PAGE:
Senator FISHER: For clarification, I wonder if Mr Sparksman has a copy of his opening statement that he might like to table.

CHAIR: It will be in Hansard.

Mr Sparksman : For convenience, I do have a copy. I am happy to table that now.

Senator FISHER: I would welcome a copy. Thank you.

CHAIR: I am pretty sure you were all in the room when the ACCC discussed this issue at the end of their evidence. Without verballing them, they seemed to be indicating that they either were unaware of competition issues in relation to this or really had not considered them and were going to come back to the committee with some more advice. Would you like to comment on any contact you have had with and any responses you have had from the ACCC—anything at all from what is supposedly the government arm—to deal with the issues you have just raised.

Mr Sparksman : First of all, I will just clarify that the document which I have tabled is more than simply my opening address. It contains submissions more broadly about subject matters concerning the bill and, indeed, the NBN more broadly, and specifically about the effects of the NBN policy in greenfields and the NBN Co.'s conduct in the marketplace. So I direct your attention to that and now I will address your question.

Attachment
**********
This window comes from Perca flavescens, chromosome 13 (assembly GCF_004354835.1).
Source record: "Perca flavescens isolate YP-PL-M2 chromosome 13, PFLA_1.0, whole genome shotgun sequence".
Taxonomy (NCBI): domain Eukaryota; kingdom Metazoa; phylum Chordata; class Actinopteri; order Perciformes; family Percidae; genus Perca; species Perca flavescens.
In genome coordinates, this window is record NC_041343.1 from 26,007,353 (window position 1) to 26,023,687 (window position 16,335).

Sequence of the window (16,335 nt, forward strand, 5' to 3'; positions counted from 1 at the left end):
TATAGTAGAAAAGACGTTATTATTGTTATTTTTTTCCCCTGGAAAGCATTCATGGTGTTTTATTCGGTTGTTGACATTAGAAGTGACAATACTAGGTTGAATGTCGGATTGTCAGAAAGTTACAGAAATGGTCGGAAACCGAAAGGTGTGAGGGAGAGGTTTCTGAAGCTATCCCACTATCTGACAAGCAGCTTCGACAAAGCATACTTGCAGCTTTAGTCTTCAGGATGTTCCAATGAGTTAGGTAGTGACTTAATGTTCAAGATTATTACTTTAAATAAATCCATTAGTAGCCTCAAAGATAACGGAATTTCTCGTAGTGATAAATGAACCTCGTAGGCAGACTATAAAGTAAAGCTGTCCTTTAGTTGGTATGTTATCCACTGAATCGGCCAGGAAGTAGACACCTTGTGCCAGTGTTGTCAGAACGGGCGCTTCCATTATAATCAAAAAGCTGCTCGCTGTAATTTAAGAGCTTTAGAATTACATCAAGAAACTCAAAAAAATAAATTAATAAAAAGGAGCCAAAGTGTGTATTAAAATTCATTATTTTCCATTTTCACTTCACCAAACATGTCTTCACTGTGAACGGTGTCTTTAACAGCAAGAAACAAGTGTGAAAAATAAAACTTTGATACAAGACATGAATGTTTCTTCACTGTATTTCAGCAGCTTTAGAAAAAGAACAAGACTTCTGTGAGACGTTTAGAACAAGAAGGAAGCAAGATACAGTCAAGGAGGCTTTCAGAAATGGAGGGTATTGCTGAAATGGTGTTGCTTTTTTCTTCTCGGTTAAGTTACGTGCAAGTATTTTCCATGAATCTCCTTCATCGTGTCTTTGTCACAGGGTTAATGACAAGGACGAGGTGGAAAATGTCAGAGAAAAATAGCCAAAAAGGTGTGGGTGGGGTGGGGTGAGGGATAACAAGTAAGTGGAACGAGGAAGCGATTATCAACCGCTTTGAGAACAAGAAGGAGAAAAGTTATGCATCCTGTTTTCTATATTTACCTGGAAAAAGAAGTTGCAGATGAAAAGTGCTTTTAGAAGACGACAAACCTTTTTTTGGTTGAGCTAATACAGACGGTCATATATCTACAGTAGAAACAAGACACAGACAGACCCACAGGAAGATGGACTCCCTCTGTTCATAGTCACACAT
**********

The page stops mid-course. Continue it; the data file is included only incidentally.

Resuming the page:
As to the ACCC, I do not believe that a formal approach has been made, although I know that for my own company's part we have alluded to the fact that we are looking at whether or not we can and should make a complaint to the ACCC in respect of the conduct of the NBN Co. Indeed, we may yet do so. I cannot speak for the others, but we are certainly looking at that.

More particularly, we have made a complaint to the Australian Government Competitive Neutrality Complaints Office about the conduct of the NBN Co., a government owned enterprise conducting a significant business—which were the two tenements of the threshold issues—and the competitive advantage afforded it in the marketplace, specifically in the greenfield marketplace. The details of the competitive neutrality complaint have been made available in summary to members of the Senate when they were making inquiries about the earlier legislation, the access measures bill. They are available and I am quite happy to provide this joint committee with a copy of our complaint.

A further complaint has been made by Comverge Networks, and I understand that Service Elements and Pivit will be also making complaints of a similar nature in respect of the various aspects of NBN Co.'s dealings in Greenfields. We say that they are indeed breaches of the competitive neutrality policy, which has been the policy of government since 1994.